The world's second money transfer system with mobile phone (after Philippines) was introduced in Kenya in March 2007. Kenya's biggest mobile operator Safaricom lets subscribers send M-Pesa, or mobile money convertible into cash to other phone users by SMS. The customers of the Safaricom network can keep up to 50,000 shillings (£370) in a "virtual account" on their handsets and use it for payment. Kenya's population is 35 million and 8 million of them own mobile phone.
Originally targeted for the urban people's demand to send money to their families in rural areas this has revolutionized rural trade in Kenya. Now goat traders can sell goats and come home carrying virtual money or M-Pesa. One Goat seller recalls that he was robbed off his mobile but did not lose any money. All he did was to replace his sim card and carried on again. They transfer money to other mobiles by sending a text message with a pin code. The recipient collects cash from625 local agents, who are based in Safaricom outlets, petrol stations and supermarkets by showing the code, identification and answering a security question. Safaricom profits by charging customers about 5 per cent of the value of their transfers.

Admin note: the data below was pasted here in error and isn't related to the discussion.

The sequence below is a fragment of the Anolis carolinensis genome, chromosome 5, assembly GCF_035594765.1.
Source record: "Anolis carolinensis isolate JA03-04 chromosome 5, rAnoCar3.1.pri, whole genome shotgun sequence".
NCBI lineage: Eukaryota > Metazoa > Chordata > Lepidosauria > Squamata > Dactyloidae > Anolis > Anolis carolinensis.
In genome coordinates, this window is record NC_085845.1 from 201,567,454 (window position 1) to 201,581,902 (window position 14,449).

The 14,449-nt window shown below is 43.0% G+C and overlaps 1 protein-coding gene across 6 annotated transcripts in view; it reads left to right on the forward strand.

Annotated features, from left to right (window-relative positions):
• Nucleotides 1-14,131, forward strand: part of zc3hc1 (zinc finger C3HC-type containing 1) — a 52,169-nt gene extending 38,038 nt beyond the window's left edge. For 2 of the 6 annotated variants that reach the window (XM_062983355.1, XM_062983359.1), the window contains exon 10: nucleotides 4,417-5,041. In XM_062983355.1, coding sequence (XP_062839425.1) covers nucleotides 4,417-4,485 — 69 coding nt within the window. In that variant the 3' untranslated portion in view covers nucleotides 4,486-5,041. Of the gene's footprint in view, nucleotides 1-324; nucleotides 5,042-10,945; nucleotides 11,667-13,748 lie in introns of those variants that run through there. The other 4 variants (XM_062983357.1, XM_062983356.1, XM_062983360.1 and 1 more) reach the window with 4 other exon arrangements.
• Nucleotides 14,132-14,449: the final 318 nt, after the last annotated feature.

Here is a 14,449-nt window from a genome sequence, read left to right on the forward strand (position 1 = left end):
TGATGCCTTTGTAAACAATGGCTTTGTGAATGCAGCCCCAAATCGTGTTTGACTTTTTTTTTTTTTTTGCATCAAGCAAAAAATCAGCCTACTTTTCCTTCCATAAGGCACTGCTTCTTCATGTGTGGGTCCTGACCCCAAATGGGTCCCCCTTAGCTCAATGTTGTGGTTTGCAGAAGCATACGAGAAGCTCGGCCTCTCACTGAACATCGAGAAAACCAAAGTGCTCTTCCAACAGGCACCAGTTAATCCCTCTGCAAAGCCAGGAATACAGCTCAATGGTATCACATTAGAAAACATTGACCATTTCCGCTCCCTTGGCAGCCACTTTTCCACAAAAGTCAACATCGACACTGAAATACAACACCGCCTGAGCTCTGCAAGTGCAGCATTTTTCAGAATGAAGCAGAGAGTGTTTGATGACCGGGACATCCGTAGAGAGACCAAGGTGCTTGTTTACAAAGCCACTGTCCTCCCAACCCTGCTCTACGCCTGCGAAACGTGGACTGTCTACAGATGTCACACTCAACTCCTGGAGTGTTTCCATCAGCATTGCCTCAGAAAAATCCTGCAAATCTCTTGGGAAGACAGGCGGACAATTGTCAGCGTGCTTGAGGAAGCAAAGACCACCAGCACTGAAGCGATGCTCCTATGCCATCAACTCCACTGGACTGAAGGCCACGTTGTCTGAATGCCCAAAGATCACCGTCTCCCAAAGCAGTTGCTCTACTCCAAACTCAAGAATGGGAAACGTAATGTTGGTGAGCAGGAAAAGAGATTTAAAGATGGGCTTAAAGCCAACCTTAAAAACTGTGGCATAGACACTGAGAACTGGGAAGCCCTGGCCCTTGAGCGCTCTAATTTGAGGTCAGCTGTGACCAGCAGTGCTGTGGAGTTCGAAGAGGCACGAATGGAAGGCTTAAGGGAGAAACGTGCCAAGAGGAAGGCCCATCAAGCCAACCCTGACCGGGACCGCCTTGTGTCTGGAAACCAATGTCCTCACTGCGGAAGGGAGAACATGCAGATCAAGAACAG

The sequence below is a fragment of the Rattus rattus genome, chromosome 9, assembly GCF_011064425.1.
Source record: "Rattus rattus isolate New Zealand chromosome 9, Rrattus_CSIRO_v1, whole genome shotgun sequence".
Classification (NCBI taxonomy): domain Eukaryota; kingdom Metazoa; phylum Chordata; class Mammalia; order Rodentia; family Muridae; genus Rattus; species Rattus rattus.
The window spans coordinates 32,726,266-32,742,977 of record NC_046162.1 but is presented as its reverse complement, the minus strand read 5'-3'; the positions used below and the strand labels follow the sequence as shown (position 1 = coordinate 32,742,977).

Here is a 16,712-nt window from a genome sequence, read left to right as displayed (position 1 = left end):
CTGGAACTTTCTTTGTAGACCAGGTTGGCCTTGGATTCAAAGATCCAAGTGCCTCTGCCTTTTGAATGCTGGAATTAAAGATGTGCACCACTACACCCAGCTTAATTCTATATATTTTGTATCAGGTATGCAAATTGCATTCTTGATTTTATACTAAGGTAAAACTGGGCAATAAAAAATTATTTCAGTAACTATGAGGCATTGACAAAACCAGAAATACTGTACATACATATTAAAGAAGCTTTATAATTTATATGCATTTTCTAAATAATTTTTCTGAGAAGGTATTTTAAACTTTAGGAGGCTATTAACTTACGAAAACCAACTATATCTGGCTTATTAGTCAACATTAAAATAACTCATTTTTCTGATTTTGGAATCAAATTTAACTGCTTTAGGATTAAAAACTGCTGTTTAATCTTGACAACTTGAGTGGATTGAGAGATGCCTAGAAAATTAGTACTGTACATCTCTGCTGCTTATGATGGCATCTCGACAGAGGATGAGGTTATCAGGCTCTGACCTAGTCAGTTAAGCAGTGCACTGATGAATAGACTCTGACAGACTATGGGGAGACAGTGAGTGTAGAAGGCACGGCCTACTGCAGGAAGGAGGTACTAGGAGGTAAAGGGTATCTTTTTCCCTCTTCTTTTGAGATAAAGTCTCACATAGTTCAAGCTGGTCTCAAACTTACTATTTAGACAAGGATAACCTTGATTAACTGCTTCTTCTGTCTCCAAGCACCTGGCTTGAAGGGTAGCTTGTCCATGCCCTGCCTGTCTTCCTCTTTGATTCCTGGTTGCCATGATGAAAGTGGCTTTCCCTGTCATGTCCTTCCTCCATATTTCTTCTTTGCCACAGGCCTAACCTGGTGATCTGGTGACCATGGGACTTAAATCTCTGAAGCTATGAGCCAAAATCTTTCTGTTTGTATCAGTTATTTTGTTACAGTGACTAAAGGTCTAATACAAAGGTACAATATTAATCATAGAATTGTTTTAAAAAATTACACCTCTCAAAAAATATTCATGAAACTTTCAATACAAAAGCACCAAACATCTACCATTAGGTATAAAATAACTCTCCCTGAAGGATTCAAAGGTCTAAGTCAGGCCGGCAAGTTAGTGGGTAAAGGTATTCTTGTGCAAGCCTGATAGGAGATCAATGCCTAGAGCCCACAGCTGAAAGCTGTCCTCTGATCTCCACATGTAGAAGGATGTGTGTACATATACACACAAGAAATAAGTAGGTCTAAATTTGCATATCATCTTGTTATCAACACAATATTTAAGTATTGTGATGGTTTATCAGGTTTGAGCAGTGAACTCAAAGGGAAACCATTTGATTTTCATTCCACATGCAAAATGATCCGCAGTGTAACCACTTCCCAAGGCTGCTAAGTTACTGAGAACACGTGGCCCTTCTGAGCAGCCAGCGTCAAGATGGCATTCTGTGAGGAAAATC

In Bangladesh, mobile phone networks are extensive, the operators penetration in rural areas are high and it is one of the fastest growing Telecom sector in South Asia. The rural people of Bangladeshi can use such mobile money. Any takers?